The Black Settlers of Alberta and Saskatchewan Historical Society (BSAS) is a non-profit organization that was started by four women who are all descendants of the black settlers that came to Alberta and Saskatchewan from the United States between 1905-1911. These settlers migrated from the rural South via Oklahoma to escape racial oppression and Jim Crow laws.
We developed a research plan and applied for funding to begin an oral history project titled “In their Own Words”. The scope of our project is to collect oral histories from elderly descendants (80 +years of age) of the pioneering Black Settlers. The majority settled in one of five areas: Campsie, Junkins (now Wildwood), Keystone (now Breton), Pine Creek (now Amber Valley) in Alberta and Maidstone, Saskatchewan. Maidstone has been included in our research because all the settlements are connected in some way, be it shared farm work, working on the railroad, social events or marriage. Many also settled in Edmonton and Calgary. Continue reading
By Nettie Wiebe
As a prairie farmer, feminist, activist and former women’s president and then president of the National Farmers Union, much of my work rests on that of the generations of agrarian feminists that came before me.
My active participation in public life, including leadership positions in farm, political and other organizations, are possible only because of the struggles and courage of the many women who fought to open these spaces for women. That I have my name affixed to the titles of some of the land we farm is also thanks to prairie women’s political activism. Women’s struggle for land has a long history. And today we face a new set of challenges on that front.
The land history of the Canadian prairies is one of dispossession and displacement of indigenous peoples by settlers more than 150 years ago. Colonial settler policy constituted a radical shift in the use and role of land, moving it from traditional territories occupied by peoples to newly deeded parcels owned by individuals. It also reinforced colonial patriarchal land ownership by ensuring that the deeds or titles to land were allocated almost exclusively to males. Continue reading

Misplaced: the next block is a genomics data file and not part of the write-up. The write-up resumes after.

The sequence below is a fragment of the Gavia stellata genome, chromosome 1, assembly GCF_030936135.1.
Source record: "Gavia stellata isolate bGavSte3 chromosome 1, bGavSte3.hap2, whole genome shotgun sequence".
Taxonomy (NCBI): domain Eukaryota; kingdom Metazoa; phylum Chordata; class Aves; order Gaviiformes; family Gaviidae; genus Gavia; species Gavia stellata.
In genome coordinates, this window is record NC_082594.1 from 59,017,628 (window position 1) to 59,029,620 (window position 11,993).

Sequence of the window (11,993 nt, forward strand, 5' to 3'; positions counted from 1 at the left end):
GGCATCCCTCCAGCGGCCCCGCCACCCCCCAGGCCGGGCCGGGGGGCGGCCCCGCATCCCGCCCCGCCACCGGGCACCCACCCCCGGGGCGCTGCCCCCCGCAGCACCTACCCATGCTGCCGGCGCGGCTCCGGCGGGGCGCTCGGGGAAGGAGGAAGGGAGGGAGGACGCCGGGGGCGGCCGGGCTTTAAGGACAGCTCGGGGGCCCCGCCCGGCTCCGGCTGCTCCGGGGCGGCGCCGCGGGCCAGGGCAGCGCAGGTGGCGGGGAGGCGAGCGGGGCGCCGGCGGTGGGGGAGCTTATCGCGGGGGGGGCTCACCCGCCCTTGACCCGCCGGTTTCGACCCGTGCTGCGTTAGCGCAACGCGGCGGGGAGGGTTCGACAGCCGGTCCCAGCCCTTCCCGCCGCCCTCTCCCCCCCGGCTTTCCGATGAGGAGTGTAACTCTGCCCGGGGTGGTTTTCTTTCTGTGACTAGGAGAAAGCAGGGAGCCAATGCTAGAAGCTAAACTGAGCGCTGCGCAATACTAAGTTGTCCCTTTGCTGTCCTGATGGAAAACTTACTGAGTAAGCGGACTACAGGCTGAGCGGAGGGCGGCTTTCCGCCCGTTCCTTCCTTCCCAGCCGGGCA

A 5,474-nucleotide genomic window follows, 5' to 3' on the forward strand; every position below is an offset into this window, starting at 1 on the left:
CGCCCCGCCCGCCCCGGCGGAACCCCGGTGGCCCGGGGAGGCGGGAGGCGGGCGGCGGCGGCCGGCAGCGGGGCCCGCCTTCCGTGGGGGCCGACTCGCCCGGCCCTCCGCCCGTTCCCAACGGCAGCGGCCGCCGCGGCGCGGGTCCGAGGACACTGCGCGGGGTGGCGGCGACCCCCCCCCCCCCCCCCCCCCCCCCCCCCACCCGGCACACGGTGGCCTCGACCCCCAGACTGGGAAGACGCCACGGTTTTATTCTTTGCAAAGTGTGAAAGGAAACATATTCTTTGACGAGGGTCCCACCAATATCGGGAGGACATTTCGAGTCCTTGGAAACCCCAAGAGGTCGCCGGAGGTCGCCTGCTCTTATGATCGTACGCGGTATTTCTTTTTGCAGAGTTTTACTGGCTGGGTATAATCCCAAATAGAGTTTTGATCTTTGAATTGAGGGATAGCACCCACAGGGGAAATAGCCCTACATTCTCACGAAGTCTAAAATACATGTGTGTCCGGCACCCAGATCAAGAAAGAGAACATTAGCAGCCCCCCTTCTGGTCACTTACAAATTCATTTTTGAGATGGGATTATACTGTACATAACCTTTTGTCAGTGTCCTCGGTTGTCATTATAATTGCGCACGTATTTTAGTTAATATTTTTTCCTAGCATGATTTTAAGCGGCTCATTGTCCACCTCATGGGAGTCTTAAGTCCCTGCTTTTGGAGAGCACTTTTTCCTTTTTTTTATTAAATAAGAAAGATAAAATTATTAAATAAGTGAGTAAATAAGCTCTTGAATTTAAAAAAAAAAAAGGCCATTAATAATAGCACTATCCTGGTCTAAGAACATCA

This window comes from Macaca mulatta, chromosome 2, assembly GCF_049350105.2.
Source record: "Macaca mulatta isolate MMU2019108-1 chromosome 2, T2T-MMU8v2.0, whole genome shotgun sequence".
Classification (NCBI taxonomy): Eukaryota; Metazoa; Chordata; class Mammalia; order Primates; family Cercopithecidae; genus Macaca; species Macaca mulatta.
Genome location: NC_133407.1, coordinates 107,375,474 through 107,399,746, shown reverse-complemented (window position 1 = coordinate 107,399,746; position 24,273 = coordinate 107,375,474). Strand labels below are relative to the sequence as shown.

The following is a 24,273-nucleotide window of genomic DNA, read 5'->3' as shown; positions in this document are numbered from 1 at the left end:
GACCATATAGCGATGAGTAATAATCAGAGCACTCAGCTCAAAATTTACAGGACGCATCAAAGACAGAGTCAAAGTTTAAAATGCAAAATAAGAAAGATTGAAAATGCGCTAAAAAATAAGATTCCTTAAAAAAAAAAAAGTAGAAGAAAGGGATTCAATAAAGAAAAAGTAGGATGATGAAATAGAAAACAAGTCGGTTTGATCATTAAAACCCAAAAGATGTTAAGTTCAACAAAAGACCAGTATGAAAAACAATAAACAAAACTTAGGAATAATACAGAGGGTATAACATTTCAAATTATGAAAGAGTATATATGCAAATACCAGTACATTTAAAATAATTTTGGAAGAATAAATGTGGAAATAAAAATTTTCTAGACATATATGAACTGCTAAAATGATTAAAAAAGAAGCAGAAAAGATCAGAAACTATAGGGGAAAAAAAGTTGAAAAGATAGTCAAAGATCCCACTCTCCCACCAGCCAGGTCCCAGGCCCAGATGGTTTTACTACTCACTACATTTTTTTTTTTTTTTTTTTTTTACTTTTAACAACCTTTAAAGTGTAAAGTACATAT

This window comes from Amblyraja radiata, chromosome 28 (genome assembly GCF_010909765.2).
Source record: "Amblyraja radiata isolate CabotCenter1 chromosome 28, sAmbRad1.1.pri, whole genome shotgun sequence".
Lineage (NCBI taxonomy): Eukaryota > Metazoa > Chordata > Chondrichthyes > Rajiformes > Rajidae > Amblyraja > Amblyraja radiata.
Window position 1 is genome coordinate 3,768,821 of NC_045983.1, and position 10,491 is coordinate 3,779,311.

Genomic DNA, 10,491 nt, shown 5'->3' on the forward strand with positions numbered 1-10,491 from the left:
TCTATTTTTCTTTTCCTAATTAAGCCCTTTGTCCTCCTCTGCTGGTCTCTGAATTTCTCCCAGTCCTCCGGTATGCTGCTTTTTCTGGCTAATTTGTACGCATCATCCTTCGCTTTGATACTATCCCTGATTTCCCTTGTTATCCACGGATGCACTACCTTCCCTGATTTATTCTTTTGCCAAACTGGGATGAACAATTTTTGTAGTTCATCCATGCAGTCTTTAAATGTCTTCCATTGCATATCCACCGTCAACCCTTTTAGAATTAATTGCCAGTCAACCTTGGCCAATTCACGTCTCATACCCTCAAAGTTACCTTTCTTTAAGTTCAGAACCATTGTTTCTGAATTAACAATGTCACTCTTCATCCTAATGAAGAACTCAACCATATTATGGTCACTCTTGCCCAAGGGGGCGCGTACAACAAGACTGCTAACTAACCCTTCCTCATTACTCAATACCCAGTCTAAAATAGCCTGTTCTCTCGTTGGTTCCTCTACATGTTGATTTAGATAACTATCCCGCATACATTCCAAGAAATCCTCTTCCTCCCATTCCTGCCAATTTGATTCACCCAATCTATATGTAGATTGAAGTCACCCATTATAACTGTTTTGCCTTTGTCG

Introduction by Nanci Langford with Sarah Carter. Theme week edited by Sarah Carter, Erika Dyck and Nanci Langford.
“If I didn’t do something, my spirit would die…”
Senator Thelma Chalifoux, 2006
This quote forms the title of Corinne George’s study of the history of Indigenous women activists of Alberta that she drew on for her presentation at the October 2016 conference on the History of Women’s Social and Political Activism in the Canadian West held at University of Alberta in Edmonton.[i] Corinne’s paper had a focus on Cree Elder, activist and conference participant Lillian Shirt, and was the topic of an Active History post in December, 2016.[ii] The six articles in this series showcase some of the other papers presented at this conference.
The centenary of the achievement of suffrage for (some) women in the prairie provinces prompted conference organizers Sarah Carter, Nanci Langford and Claire Thomson to provide a forum for recent research on prairie women’s activism in the last century.[iii] In particular we wanted to feature new scholarship being undertaken in diverse communities that reflect the struggles women have been engaged in during the last fifty years.